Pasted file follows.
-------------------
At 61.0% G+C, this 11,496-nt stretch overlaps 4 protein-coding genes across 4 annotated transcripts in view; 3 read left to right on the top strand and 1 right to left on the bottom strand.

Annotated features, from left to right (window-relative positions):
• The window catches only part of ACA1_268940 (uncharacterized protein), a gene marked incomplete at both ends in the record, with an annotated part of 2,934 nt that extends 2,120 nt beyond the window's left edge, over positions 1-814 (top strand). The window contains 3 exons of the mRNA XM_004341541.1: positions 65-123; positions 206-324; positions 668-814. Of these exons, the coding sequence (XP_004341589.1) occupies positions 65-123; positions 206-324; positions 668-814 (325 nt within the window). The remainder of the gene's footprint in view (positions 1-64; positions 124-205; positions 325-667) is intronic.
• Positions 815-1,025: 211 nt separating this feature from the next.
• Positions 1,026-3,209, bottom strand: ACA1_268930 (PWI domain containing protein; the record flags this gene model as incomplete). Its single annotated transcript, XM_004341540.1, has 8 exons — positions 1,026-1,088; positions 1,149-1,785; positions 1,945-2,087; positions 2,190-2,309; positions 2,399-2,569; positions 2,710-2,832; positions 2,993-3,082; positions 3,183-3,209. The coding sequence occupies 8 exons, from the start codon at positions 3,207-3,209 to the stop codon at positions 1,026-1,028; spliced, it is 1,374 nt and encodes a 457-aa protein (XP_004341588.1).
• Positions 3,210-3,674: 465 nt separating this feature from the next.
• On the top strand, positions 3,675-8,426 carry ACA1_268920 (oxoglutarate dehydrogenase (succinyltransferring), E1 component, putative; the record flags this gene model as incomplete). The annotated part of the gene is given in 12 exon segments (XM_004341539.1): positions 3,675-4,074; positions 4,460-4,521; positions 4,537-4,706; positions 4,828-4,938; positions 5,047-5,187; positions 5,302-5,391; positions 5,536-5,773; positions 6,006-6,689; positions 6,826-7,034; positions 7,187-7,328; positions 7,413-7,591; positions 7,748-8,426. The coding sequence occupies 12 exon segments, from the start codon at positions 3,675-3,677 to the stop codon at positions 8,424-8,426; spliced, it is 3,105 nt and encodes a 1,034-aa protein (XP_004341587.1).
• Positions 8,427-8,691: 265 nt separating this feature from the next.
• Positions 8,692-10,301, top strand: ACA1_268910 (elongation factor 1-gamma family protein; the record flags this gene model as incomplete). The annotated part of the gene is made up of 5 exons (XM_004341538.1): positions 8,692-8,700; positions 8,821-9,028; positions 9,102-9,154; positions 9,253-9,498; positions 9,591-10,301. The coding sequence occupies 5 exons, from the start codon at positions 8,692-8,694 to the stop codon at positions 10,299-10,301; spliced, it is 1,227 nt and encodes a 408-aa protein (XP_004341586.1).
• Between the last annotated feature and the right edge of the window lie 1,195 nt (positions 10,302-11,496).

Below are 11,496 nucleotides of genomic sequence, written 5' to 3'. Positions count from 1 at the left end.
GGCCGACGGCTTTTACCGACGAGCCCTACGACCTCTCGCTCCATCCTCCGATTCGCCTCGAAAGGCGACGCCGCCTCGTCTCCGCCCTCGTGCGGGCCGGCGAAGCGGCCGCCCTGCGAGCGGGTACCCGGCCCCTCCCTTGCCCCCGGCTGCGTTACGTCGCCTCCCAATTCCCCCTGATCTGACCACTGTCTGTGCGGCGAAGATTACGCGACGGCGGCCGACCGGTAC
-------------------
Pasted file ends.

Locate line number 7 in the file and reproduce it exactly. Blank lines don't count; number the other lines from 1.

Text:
• On the top strand, positions 3,675-8,426 carry ACA1_268920 (oxoglutarate dehydrogenase (succinyltransferring), E1 component, putative; the record flags this gene model as incomplete). The annotated part of the gene is given in 12 exon segments (XM_004341539.1): positions 3,675-4,074; positions 4,460-4,521; positions 4,537-4,706; positions 4,828-4,938; positions 5,047-5,187; positions 5,302-5,391; positions 5,536-5,773; positions 6,006-6,689; positions 6,826-7,034; positions 7,187-7,328; positions 7,413-7,591; positions 7,748-8,426. The coding sequence occupies 12 exon segments, from the start codon at positions 3,675-3,677 to the stop codon at positions 8,424-8,426; spliced, it is 3,105 nt and encodes a 1,034-aa protein (XP_004341587.1).